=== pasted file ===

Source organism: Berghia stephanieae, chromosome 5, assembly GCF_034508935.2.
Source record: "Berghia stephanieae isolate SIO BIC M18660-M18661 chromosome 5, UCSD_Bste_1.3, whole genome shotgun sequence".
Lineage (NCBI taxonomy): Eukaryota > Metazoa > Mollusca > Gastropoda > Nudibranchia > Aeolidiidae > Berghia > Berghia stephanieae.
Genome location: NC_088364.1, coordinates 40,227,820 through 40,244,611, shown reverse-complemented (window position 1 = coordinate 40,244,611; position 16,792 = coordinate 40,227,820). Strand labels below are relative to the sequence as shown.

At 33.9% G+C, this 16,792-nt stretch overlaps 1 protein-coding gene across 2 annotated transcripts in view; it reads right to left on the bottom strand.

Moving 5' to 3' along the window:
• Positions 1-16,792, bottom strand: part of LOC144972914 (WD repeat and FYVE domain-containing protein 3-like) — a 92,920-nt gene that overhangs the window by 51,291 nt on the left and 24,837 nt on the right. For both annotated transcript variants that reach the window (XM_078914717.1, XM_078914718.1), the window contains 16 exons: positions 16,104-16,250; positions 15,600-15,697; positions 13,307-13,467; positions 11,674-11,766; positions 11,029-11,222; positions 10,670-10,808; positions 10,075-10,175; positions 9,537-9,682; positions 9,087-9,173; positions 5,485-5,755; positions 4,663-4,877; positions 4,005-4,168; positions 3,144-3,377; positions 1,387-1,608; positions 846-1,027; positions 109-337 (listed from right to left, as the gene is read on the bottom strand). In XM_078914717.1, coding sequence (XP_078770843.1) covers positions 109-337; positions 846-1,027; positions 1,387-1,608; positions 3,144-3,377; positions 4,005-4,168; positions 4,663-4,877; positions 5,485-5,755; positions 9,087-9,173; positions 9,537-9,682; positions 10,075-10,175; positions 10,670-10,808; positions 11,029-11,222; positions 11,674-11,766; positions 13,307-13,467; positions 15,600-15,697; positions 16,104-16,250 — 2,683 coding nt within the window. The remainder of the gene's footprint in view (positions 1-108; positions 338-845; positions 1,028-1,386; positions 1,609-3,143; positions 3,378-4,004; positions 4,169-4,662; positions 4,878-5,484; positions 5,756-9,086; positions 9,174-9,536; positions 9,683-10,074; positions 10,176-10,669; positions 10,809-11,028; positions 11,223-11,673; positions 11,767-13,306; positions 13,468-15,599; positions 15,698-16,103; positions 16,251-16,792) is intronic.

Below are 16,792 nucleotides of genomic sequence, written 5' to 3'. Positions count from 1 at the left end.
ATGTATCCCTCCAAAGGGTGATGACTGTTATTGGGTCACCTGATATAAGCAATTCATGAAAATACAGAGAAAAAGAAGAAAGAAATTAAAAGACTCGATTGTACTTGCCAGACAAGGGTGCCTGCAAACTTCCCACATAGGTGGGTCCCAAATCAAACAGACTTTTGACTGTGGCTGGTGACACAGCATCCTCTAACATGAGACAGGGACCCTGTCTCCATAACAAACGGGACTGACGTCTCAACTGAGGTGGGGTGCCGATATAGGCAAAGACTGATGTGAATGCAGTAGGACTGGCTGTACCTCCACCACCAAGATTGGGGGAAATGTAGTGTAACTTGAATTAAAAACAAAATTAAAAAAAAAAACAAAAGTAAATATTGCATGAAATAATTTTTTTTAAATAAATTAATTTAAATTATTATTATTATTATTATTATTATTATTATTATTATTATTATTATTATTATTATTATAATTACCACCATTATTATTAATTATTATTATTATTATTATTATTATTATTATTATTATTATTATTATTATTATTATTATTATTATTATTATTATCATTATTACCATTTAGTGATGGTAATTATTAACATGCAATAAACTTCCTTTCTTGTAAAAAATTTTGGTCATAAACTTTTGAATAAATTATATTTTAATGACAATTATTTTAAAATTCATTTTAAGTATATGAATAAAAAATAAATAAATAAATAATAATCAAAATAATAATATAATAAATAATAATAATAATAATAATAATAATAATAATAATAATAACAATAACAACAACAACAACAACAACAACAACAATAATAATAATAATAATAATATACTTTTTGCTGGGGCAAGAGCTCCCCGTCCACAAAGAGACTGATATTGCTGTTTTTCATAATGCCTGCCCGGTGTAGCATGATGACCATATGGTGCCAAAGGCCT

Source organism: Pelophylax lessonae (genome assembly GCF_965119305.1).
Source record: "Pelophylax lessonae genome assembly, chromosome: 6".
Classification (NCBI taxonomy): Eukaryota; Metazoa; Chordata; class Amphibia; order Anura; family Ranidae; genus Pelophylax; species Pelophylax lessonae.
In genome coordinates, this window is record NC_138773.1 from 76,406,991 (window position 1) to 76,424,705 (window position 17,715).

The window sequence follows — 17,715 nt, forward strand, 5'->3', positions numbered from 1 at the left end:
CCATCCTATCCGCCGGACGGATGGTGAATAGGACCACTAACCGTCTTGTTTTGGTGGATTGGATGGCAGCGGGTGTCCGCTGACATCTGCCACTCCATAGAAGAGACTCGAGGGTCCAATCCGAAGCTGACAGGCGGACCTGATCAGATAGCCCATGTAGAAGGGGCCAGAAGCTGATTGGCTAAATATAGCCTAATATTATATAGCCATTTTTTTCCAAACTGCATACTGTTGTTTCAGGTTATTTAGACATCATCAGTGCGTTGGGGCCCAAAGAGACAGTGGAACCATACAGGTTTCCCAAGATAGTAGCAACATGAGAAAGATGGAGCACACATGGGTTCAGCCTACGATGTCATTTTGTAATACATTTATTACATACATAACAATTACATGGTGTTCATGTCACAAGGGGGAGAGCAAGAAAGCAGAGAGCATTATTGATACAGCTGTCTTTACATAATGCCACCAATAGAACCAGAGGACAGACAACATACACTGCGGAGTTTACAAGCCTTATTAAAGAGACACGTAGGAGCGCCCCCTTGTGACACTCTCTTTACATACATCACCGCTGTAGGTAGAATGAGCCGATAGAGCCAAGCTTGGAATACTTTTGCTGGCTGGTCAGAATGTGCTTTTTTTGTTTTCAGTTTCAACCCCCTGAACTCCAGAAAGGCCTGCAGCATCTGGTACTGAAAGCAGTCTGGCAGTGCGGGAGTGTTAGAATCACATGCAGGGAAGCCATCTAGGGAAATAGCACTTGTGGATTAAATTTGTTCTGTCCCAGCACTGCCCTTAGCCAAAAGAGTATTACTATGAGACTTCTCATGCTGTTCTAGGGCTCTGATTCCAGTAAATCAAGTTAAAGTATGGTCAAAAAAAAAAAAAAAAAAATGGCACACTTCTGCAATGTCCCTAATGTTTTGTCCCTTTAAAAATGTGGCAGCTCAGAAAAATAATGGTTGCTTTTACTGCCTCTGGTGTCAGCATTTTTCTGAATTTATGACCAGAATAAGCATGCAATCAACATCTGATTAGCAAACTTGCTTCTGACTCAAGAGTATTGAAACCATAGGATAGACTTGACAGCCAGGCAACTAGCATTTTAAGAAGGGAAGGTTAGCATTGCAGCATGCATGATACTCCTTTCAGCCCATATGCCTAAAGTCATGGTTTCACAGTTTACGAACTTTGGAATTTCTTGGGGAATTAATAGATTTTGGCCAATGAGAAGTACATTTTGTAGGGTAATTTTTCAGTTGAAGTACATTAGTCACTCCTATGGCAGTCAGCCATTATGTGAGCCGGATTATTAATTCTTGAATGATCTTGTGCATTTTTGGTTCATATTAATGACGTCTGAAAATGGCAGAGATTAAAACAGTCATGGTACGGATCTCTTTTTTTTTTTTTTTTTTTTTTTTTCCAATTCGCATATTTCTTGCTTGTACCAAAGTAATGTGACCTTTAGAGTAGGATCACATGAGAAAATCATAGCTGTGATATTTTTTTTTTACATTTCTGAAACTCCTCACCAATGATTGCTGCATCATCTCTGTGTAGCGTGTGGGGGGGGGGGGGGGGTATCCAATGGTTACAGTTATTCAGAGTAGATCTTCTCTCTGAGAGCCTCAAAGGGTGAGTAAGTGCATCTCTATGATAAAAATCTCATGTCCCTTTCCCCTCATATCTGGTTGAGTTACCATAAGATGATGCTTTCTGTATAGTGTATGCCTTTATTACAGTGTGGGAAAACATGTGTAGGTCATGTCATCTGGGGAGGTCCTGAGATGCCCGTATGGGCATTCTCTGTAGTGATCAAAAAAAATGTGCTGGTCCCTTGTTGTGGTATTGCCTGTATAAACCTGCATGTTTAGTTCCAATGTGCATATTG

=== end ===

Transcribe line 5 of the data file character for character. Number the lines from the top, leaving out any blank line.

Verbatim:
At 33.9% G+C, this 16,792-nt stretch overlaps 1 protein-coding gene across 2 annotated transcripts in view; it reads right to left on the bottom strand.